With its next episode, one of the Internet’s best retro game podcasts, Retronauts, is coming to an end. This leaves a bit of a void, as I can’t think of a lot of truly great retro game podcasts out there. Destructoid’s Retro Game Podcast, which was okay, but not great, has ended. IGN’s retro game podcast is similarly over. However, I can still think of demand for podcasts in this field, and even material that the Retronauts themselves haven’t covered yet (if only retro Wrestling video games). So, with that in mind, I’ve put some thought to the concept of what made Retronauts great, and what other podcasts (or new retro game podcasters) can do to meet or exceed the standards set by Retronauts.
Now, I’m going to stay centric to podcasts about retro video games here. There are plenty of books and web pages with general-purpose podcast advice, not to mention a really nice Dummies book on the topic.
Do a Lot of Research: This probably doesn’t bear mentioning, but I’m going to say it anyway. Do a boatload of research. Beyond what you can find in searchable articles on the internet – get old video game magazines, build a library about the video game industry, particularly with books like Game Over. However, the 1up Crew also has contacts with people who were in the game industry at the time – primary sources, if you will. If you really want to hit the pinnacle for this genre, you need to cultivate some of those.
Don’t Spend Time Bashing New Games: I listen to retro podcasts because I enjoy used games, partly out of nostalgia, and partly because many of them are very good. However, as Sturgeon’s Law says, 90% of everything is crap – even old games. Just because they’re older doesn’t mean they’re good. Additionally, just because newer games are mainstream, and trying to appeal to the “causal” market doesn’t mean they’re all dumbed down crap for babies. If you’re going to talk about old games, discuss old games. Don’t waste time complaining about how horrible new games are, and how old games are better. I don’t need nor want to listen to a bunch of grognards go on about how great everything was back in the day. If I did, I’d hang out on Dragonfoot, and listen to the Dungeons & Dragons equivalent of the Four Yorkshiremen sketch.
Do Bring Up Personal Recollections: Part of the fun of video game history is remembering what it was like for us as kids playing these kinds of video games. Consequently, personal experience playing these games and game systems as a kid is important for making discussion of these events fun, and more than just a series of historical events – though that can be fun to listen to as well.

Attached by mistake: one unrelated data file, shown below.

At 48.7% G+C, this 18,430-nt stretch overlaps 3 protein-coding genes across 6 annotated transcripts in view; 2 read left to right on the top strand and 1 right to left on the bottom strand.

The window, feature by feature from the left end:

Don’t Have A Love-In: Yes, we have fond recollections of playing classic video games as young people, and for retro games in general. However, we shouldn’t let fond memories color our discussions of them too much now. Limited continues on console games are crap. Enemies spawning out of nowhere solely to block your jump is crap game design. If you wouldn’t forgive a modern game for a similar gameplay design choice, stop before you give a classic game a pass.
Don’t Be Over Hateful: Normally I alternate my Dos and Don’ts, but here I need to have two in a row. We have the Nostalgia Critic, the Angry Video Game Nerd, and Yahtzee. They do a wonderful job of unleashing their vitriol on classic games and film (and modern games for that matter) on video. We don’t need an hour-long or longer podcast doing the same thing.
Do Get Panelists With Chemistry: Podcasts live and die by their hosts. Get people you can have a long conversation with, who you don’t always agree with, but who you can come to compromise with on various topics, particularly in your podcast. If you’ve had a long, discussion with someone about video games regularly In Real Life, then you’ll probably want them on your podcast.
Finally, Have Fun: If you and your panelists are having fun, that will carry over in your voices to the podcast you’re having. If you’re faking it, that will carry over as well. So, relax, you’re talking about video games. It’s supposed to be fun.